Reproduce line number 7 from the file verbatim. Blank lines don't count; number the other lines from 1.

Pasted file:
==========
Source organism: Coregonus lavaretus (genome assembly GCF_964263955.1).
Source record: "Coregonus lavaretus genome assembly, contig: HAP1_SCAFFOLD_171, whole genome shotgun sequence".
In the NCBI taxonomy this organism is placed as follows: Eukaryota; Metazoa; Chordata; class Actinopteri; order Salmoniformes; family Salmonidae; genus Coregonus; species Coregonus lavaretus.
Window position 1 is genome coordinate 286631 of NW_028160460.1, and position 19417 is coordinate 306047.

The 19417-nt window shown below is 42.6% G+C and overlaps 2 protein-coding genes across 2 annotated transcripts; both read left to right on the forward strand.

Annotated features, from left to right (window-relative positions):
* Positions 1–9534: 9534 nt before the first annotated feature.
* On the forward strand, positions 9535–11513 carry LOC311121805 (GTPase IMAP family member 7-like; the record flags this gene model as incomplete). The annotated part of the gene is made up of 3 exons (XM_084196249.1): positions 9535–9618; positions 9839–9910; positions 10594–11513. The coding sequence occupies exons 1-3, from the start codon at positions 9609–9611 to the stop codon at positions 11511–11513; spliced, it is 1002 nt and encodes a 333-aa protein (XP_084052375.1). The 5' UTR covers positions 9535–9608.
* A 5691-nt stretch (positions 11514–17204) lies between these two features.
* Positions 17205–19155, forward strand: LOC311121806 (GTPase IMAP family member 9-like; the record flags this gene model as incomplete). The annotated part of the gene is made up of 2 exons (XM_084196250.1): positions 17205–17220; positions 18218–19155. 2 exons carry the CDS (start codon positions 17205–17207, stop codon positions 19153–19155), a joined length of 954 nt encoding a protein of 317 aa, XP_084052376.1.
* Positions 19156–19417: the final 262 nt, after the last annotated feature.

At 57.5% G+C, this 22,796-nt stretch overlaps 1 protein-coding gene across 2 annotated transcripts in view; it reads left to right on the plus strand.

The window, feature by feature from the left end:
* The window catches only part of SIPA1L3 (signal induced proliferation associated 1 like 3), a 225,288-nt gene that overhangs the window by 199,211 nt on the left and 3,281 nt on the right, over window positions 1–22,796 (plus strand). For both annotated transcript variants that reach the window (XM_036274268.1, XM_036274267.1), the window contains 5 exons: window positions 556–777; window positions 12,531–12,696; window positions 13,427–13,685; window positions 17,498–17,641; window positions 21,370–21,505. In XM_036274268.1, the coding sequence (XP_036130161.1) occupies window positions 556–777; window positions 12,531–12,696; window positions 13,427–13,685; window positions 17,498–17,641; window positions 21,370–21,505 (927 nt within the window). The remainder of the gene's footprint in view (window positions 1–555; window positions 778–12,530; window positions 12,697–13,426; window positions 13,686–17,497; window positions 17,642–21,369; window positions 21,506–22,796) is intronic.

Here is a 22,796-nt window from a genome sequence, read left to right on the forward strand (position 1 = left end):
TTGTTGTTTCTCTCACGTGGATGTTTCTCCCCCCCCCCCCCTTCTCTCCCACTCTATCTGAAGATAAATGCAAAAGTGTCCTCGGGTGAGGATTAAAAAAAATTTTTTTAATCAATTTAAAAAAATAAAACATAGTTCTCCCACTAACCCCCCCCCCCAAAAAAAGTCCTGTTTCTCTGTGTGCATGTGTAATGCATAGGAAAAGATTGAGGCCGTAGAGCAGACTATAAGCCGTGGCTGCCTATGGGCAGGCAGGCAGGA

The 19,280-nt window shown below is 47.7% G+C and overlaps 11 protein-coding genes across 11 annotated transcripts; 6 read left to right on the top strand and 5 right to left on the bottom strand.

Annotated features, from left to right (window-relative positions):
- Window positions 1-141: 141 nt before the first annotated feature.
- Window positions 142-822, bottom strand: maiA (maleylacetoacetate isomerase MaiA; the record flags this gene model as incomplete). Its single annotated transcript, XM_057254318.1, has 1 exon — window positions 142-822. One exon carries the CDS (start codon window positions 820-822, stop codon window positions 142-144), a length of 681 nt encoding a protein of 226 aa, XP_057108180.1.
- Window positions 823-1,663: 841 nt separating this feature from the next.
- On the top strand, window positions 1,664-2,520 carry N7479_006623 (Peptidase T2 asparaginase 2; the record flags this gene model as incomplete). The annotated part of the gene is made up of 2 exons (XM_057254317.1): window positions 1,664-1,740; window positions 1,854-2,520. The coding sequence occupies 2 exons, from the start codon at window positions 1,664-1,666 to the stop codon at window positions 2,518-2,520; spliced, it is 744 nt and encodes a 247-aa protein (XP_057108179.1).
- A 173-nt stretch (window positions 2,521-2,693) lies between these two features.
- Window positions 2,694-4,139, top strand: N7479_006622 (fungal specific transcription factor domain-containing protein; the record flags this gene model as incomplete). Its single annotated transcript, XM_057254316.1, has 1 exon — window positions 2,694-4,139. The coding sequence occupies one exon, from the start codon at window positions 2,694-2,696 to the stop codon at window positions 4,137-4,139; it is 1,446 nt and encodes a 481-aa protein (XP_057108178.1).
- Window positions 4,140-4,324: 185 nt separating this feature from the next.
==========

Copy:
* Positions 1–9534: 9534 nt before the first annotated feature.